In this post we investigate the solution of linear congruences. Linear congruences are those of the form below, in which is a given positive integer, and are given integers and is an unknown integer.

This congruence is equivalent to the equation , so every integer which is congruent to a solution modulo is also a solution. This equation is simply a linear equation in the ring and therefore it can be solved in the same way: find an inverse of and multiply both sides by this inverse, thus cancelling out from the left-hand side and leaving just there. This gives the solution where is an integer such that is the inverse of , or, writing this as a congruence,

There is, in fact, a simple condition for determining whether the inverse of exists. For every integer , is the inverse of if and only if , i.e. is congruent to 1 modulo . That means there is an integer such that , i.e. . But this means 1 is a linear combination of and , and the smallest positive linear combination of and is . This proves the following proposition.

Proposition 1For every integer , is invertible if and only if is relatively prime to (i.e. ), and if it is invertible, its inverse is the congruence class of the coefficient of in the expression of as a linear combination of and (which can be found using Euclid’s algorithm).

Therefore, solving the equation in the case where is simply a matter of applying Euclid’s algorithm. Now, if , we cannot be sure that no solutions exist. In fact, if , the congruence

where , and , has the same set of solutions as (1). This is because for every pair of integers and and every integer , is congruent to modulo if and only if is congruent to modulo , because for every integer , if and only if . And (3) can be solved by Euclid’s algorithm because . This gives the solution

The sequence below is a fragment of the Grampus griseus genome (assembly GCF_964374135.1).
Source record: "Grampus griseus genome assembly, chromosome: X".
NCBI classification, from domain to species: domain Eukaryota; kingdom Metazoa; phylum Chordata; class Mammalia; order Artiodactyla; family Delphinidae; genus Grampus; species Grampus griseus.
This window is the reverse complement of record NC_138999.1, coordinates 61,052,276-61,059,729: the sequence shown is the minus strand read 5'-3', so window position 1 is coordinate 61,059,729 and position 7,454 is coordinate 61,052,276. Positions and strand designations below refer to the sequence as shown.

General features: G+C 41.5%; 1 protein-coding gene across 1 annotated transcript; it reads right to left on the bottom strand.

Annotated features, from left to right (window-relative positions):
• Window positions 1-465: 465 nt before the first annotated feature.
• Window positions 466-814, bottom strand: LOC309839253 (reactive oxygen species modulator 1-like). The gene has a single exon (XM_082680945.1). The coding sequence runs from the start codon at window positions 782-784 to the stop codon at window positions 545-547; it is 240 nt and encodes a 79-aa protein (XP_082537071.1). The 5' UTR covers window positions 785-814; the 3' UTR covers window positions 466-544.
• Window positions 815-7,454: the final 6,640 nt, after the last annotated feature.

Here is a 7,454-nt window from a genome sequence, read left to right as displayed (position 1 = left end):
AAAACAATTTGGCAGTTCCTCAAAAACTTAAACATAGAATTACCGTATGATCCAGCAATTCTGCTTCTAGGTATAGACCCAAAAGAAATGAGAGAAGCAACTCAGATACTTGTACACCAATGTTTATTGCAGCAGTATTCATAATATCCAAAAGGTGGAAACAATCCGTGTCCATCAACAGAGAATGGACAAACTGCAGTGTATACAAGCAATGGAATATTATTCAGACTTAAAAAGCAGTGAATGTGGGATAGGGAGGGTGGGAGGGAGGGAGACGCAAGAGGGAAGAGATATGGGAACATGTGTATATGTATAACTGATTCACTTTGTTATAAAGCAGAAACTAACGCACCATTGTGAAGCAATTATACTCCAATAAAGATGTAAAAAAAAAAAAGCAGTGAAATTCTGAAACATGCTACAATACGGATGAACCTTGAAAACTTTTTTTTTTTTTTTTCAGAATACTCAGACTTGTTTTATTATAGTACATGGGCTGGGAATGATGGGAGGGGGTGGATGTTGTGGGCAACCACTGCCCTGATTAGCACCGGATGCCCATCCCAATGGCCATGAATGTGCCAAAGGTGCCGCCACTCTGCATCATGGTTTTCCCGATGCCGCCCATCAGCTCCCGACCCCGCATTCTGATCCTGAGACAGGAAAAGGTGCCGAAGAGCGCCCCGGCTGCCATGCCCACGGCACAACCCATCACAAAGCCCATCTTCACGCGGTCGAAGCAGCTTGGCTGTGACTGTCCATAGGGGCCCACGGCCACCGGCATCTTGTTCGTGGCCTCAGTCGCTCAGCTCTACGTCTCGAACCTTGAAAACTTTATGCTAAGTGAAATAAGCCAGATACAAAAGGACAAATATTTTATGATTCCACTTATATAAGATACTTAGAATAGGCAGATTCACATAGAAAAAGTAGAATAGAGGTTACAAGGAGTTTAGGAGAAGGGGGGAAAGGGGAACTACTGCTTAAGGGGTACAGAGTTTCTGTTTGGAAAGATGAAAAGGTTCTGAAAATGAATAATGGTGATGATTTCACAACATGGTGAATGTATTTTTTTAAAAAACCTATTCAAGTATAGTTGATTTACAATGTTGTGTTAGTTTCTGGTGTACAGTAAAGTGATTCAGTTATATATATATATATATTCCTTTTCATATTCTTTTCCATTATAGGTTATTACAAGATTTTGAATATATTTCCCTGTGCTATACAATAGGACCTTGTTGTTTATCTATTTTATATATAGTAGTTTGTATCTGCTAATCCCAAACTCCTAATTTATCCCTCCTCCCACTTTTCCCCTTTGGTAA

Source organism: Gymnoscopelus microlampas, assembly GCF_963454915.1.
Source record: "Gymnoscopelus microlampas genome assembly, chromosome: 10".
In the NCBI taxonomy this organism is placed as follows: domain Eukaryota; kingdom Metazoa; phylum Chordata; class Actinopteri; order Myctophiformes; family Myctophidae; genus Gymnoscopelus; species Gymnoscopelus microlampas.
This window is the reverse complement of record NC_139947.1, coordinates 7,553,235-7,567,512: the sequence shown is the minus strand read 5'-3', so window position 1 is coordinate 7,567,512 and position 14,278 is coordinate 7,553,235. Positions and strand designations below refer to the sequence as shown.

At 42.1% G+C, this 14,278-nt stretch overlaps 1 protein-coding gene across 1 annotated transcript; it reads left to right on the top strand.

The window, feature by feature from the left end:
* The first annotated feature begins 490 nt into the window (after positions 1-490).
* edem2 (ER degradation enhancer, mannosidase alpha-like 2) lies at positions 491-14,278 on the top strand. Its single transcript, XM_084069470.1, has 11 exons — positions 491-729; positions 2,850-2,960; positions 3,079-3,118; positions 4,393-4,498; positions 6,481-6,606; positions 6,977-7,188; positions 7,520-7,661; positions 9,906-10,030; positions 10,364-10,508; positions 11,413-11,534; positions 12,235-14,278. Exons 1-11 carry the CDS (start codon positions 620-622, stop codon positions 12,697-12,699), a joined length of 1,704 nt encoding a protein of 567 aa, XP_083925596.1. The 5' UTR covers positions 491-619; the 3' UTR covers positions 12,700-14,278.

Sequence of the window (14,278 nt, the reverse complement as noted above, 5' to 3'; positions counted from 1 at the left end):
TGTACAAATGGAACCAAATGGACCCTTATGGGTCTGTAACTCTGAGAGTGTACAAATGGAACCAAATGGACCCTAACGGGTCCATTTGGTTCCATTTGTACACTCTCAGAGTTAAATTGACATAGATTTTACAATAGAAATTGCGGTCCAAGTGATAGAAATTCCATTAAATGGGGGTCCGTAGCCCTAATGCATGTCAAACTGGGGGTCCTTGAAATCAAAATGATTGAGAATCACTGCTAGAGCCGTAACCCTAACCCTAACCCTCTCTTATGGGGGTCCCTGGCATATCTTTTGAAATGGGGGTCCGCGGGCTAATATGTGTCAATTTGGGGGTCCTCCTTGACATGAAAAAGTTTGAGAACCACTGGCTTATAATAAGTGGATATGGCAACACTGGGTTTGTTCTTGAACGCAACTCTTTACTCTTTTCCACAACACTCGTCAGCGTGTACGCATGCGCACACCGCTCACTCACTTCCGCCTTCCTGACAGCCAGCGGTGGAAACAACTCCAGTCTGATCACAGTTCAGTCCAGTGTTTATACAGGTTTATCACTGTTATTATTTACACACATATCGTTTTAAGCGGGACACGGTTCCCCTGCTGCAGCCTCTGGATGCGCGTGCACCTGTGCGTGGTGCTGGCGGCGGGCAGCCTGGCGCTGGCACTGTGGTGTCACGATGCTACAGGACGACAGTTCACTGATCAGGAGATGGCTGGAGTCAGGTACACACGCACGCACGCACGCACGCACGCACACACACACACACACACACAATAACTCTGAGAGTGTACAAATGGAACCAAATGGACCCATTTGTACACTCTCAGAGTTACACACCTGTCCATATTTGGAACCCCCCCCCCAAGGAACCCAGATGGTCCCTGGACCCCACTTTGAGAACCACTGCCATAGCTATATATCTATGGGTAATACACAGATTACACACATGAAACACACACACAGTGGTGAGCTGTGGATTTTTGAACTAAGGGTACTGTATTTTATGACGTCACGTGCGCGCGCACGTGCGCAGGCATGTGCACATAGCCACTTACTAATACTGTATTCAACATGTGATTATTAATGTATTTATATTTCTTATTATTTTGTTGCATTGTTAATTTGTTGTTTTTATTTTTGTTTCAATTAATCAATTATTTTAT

where is an integer such that is the inverse of . Note that the modulus here is rather than . The solutions are all congruent modulo , but there may be solutions which are non-congruent modulo . In fact, for every solution , , , \textellipsis and are also solutions (since these are all congruent to modulo ), yet these are all non-congruent modulo , because , , \textellipsis and are all less than and hence not divisible by . However, every solution is congruent to one of these solutions modulo , because every solution has the form where is an integer, and if we let be the remainder of in , then for some integer , which means the solution has the form , which is congruent to modulo , and since , . So the set of congruence classes of solutions modulo is finite, and its members can be listed:

As for the case where , it can be easily proven that there are no solutions: for if is a solution of (1), there is an integer such that , hence , which is a linear combination of and and hence divisible by .